Reddit co-founder Alexis Ohanian.
Jerod Harris | fake images
Reddit and global news websites, including the Financial Times, New York Times, and Bloomberg, experienced intermittent outages Tuesday morning, and some users were unable to access the sites.
Some visitors to the UK and US websites received the message “Error 503 Service not available”.
Amazon, Twitter, PayPal, Spotify, Twitch, BBC and The Guardian were also affected, according to reports. Tech site The Verge used an open Google doc to report on the story, though I forgot to disable editing.
The first reports of the outage began around 6 a.m. ET, but most sites were back online for users an hour later. But some sites, including the UK government website gov.uk and The New York Times, experienced slow load times and graphical problems.
US cloud computing service provider Fastly said on its website at 5:58 am ET that it was investigating a technical problem. At 6:44 am ET, Fastly said the problem had been identified and that “a fix is being implemented.” Shares of Fastly fell 1.6% in pre-market trading after the disruption began. At one point, it was down about 3%.
The infrastructure that underpins much of the Internet is operated by a relatively small number of companies. When one of them has a problem, it can lead to widespread global outages affecting billions of people.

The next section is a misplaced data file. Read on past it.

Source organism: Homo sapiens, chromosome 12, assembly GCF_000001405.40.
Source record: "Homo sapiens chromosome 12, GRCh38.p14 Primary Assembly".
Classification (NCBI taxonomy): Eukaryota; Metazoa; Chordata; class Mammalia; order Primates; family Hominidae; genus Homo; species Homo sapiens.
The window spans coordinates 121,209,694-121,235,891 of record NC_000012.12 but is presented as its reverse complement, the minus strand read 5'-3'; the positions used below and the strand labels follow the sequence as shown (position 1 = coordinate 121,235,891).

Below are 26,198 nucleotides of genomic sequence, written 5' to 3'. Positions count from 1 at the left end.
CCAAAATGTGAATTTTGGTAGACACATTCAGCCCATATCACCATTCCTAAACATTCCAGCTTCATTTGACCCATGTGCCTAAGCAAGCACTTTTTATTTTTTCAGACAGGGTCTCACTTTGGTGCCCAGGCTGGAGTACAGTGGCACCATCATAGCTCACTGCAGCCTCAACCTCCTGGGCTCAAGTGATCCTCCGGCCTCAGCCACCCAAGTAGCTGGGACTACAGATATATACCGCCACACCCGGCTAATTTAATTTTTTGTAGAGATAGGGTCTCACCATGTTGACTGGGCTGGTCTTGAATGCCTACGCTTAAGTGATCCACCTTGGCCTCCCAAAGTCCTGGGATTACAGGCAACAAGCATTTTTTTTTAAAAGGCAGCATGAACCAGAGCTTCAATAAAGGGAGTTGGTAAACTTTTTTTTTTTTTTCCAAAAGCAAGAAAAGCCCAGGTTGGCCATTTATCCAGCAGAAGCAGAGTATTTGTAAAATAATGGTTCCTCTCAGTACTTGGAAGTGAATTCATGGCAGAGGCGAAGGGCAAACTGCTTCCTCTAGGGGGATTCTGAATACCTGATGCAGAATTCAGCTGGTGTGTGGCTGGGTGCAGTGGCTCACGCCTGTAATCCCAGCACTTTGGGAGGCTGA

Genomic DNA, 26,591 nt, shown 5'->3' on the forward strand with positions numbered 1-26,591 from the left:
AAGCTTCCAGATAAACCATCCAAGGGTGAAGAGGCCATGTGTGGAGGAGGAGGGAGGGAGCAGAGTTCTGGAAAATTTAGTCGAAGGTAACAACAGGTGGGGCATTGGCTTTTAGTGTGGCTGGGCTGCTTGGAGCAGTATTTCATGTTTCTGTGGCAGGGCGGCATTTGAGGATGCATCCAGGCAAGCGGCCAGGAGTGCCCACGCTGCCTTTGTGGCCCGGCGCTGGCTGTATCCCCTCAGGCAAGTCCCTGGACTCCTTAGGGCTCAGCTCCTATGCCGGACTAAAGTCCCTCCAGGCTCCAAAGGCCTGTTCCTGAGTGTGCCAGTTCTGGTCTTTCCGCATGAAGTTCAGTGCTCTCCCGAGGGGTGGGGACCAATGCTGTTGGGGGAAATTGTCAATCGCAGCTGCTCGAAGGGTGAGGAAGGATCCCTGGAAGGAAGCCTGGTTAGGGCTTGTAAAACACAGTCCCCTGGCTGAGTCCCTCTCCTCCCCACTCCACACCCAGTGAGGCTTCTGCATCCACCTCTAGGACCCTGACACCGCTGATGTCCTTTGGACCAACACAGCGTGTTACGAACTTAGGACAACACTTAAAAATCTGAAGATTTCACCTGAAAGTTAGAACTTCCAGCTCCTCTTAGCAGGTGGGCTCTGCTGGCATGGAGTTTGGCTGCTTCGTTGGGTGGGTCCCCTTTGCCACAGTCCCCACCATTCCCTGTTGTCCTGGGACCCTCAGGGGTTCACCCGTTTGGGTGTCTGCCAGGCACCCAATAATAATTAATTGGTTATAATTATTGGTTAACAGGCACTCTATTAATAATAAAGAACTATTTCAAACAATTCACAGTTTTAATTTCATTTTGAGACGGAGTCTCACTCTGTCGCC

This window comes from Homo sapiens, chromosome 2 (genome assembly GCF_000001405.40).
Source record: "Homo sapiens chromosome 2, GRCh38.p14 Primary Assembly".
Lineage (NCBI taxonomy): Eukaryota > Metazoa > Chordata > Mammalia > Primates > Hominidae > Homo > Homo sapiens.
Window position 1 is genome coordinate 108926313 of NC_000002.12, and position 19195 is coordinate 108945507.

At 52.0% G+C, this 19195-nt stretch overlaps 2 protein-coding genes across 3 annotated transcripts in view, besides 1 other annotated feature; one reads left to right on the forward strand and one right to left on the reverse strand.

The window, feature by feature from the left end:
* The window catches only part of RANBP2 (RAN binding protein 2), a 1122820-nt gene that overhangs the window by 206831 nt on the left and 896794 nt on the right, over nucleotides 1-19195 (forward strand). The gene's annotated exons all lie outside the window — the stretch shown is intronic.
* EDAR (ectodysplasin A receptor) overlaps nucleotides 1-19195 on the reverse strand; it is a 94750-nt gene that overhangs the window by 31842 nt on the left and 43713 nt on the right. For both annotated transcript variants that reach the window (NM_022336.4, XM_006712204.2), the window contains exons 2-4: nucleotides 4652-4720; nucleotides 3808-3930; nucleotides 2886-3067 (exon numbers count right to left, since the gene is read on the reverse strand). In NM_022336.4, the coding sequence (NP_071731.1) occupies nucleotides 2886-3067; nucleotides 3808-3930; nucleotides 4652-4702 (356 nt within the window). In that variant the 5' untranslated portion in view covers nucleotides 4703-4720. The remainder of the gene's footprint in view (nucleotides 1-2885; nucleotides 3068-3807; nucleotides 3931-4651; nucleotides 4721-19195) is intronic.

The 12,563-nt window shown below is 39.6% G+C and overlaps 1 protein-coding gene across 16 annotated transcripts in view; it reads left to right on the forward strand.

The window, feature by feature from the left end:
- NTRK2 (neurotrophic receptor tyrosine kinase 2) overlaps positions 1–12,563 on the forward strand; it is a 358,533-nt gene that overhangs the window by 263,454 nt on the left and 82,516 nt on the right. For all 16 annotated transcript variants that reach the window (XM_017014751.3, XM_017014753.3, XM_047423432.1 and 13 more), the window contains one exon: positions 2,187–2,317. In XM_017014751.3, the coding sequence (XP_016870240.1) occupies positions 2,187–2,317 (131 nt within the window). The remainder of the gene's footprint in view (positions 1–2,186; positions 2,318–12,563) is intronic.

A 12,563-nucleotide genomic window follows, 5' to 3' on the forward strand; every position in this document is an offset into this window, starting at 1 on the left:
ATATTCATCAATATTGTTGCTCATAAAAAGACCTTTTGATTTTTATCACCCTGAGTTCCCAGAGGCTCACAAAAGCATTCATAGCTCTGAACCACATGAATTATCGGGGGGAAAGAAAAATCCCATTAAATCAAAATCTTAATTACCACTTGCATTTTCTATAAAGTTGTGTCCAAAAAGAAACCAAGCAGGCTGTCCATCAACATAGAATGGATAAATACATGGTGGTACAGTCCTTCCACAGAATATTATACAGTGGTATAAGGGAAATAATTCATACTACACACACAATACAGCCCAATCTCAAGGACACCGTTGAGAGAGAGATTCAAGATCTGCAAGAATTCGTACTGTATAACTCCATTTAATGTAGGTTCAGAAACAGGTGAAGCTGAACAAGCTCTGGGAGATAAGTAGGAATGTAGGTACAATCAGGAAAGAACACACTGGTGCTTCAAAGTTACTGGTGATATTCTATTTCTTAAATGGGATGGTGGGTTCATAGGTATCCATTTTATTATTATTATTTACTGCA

“This is what happens when half the Internet depends on Goliaths like Amazon, Google and Fastly for all its servers and web services,” said Gaz Jones, technical director of digital agency Think3, in a statement. “The entire Internet has been geared dangerously toward a few gamers.”
When Amazon’s cloud computing division, Amazon Web Services, encountered a problem in 2017, some of the world’s largest websites went offline for several hours across the entire US East Coast. In 2019, Cloudflare, Another CDN company, experienced a problem that lasted for about an hour and affected websites, including the Discord chat service and the OKCupid dating site.
Toby Stephenson, chief technology officer for cyber and information security company Neuways, agreed that the incident “highlights the reliance of many of the world’s largest websites on content delivery networks.”
“Since there are so few of these CDN services, these outages can happen from time to time,” he said. “When using these CDNs to deliver content to readers, these websites are usually fast and responsive, but this time they have been left with eggs on their collective faces. The technical backends of these big websites are probably fine, but they are the frontends that cannot be accessed and the content cannot be sent because the network is down. “